Now you’re ready to plan your novel. Whether you are a planner (plotter) or a discovery writer (a pantser—you write by the seat of your pants), you should have some ideas before you begin to write a novel.
I like to start with a list of characters, their bio, a story arc, the key elements, and a chapter outline. After all, if I’m writing that many words, I don’t want to waste effort.
For others, this prep work would stifle creativity, but it motivates me. Pick the method that works for you and start writing.
By the way, many novelists admit to writing several novels before one is good enough to publish, so don’t expect your first effort to write a novel will be a success. If it is, that’s great, but be prepared to crank out a couple before you find much interest.
A lot of writers wonder if it’s necessary or wise to protect blog content that they post online. What if it is material for other writing projects? Should it be freely accessible online?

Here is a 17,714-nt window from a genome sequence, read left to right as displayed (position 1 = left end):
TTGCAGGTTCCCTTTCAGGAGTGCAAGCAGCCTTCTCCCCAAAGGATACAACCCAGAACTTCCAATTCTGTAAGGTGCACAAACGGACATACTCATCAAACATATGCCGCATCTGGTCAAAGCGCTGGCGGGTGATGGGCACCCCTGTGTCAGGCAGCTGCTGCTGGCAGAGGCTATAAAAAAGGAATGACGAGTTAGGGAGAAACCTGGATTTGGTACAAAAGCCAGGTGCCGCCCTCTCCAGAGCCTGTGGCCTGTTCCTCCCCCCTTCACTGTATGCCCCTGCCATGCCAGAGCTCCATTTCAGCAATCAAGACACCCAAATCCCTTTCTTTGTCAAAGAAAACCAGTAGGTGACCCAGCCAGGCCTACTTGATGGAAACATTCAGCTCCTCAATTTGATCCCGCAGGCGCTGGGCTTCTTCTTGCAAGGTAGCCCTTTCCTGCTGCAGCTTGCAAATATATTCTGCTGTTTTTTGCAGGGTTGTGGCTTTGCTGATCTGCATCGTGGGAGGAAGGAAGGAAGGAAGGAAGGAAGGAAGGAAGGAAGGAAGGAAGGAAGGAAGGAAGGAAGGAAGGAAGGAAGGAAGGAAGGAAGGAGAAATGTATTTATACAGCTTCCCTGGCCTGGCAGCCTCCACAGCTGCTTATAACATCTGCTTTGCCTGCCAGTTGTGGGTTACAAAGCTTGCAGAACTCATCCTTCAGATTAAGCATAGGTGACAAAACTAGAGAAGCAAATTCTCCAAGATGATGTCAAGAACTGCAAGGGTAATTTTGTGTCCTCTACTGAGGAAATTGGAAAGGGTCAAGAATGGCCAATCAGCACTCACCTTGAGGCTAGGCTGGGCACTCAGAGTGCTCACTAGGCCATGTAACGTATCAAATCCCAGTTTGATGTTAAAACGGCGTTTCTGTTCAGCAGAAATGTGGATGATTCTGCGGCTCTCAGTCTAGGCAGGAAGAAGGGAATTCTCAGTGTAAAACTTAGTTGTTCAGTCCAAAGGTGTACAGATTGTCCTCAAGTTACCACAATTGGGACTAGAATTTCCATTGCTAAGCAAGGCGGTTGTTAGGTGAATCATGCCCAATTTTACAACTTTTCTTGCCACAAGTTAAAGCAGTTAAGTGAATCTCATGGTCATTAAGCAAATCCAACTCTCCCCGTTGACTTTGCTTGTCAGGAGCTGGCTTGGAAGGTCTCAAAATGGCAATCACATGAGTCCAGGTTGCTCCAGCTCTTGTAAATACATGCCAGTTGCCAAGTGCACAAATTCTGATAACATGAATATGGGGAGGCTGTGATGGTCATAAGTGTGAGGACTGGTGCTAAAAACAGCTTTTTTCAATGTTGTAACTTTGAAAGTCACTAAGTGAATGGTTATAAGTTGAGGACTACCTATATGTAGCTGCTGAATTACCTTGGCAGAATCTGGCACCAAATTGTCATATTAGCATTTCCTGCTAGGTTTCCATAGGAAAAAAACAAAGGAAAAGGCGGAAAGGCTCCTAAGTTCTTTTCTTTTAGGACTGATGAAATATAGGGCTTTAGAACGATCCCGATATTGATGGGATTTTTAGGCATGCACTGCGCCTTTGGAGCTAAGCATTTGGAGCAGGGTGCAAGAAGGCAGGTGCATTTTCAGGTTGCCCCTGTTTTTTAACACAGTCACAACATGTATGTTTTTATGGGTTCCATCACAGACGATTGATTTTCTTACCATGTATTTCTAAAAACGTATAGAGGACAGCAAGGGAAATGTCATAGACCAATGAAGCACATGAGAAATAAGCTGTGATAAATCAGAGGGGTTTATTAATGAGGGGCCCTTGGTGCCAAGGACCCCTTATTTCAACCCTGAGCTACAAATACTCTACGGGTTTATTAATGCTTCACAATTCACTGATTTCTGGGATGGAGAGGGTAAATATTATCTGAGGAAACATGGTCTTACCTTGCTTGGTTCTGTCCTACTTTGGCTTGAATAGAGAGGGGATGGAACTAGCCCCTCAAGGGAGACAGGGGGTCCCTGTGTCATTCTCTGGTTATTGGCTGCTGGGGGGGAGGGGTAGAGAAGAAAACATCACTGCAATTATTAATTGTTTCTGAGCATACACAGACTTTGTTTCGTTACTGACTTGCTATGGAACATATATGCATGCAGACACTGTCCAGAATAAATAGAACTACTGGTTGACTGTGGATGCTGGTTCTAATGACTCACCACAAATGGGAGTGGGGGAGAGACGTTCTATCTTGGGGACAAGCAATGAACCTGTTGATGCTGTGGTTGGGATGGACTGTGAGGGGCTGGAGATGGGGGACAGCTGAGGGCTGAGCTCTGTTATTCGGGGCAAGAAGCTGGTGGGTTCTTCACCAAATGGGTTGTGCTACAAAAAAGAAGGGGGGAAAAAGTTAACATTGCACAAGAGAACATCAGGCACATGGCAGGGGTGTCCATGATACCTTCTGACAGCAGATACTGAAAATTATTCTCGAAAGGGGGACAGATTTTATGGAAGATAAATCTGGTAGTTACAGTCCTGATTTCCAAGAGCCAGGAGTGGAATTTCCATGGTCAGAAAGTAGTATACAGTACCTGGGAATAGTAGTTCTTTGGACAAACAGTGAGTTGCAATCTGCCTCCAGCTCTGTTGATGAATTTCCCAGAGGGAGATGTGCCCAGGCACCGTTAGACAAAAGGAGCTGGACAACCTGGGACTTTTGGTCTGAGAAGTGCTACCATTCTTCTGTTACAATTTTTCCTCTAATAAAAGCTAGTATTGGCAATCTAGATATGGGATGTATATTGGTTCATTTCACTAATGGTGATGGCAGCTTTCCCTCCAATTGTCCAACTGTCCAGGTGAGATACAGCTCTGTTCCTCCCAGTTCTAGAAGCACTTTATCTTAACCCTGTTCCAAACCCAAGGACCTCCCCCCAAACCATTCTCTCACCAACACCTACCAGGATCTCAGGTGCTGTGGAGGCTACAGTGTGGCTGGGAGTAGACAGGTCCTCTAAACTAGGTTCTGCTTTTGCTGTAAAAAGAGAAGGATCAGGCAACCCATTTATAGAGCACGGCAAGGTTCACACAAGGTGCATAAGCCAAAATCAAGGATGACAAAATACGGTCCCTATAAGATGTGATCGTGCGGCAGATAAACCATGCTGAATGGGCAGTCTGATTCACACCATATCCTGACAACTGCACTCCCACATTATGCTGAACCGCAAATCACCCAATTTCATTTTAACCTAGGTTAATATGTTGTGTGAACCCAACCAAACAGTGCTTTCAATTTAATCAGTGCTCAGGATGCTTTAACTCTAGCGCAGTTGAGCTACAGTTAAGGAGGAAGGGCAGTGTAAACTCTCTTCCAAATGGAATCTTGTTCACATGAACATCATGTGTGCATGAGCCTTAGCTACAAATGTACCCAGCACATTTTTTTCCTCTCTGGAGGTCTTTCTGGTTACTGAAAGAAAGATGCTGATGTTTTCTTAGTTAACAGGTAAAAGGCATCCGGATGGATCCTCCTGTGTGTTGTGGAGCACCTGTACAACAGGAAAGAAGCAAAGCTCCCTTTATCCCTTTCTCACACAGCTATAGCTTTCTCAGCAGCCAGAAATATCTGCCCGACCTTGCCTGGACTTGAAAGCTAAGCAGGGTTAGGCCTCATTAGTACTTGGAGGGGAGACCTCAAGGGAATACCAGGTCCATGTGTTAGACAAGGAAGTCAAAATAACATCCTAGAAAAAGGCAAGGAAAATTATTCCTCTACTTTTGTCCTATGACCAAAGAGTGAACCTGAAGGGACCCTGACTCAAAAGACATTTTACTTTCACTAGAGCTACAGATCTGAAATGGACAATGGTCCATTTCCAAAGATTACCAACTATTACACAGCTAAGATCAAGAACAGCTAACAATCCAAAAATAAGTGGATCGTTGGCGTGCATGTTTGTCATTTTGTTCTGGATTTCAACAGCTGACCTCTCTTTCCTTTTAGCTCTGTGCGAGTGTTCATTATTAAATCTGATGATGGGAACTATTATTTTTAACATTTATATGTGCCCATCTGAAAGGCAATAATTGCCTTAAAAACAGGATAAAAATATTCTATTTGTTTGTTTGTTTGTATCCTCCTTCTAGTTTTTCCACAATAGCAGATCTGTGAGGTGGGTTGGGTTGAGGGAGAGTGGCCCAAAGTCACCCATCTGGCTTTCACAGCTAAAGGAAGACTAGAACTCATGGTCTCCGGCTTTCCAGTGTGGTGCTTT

First, I am not a lawyer, and this is not legal advice. A great resource is Helen Sedwick’s book Self-Publisher’s Legal Handbook. This is an excellent tool that every writer should buy, study, and implement.
Given that, here is what I suggest to protect blog content.
To start, place a copyright notice on your blog. This will help keep honest people honest, and it lets readers know you’re serious about your work. But beyond that, it accomplishes little else.
If you’re concerned with people copying your work, that is stealing it, there is always a chance it could happen. Though the risk is small, there’s nothing you can do to prevent it—short of not blogging—so the best thing is to not worry about it, and post what you want to post.
If the posts will be part of a future book—something many people have done—you might want to hold back some content, but I have heard of bloggers who blogged their entire nonfiction book and didn’t feel it hurt sales. You can also post excerpts from your indie published book.
However, if the posts are from your traditionally published book, check with your publisher. They may not want you to post anything from your book, and depending on your contract with them, it may not even be legal.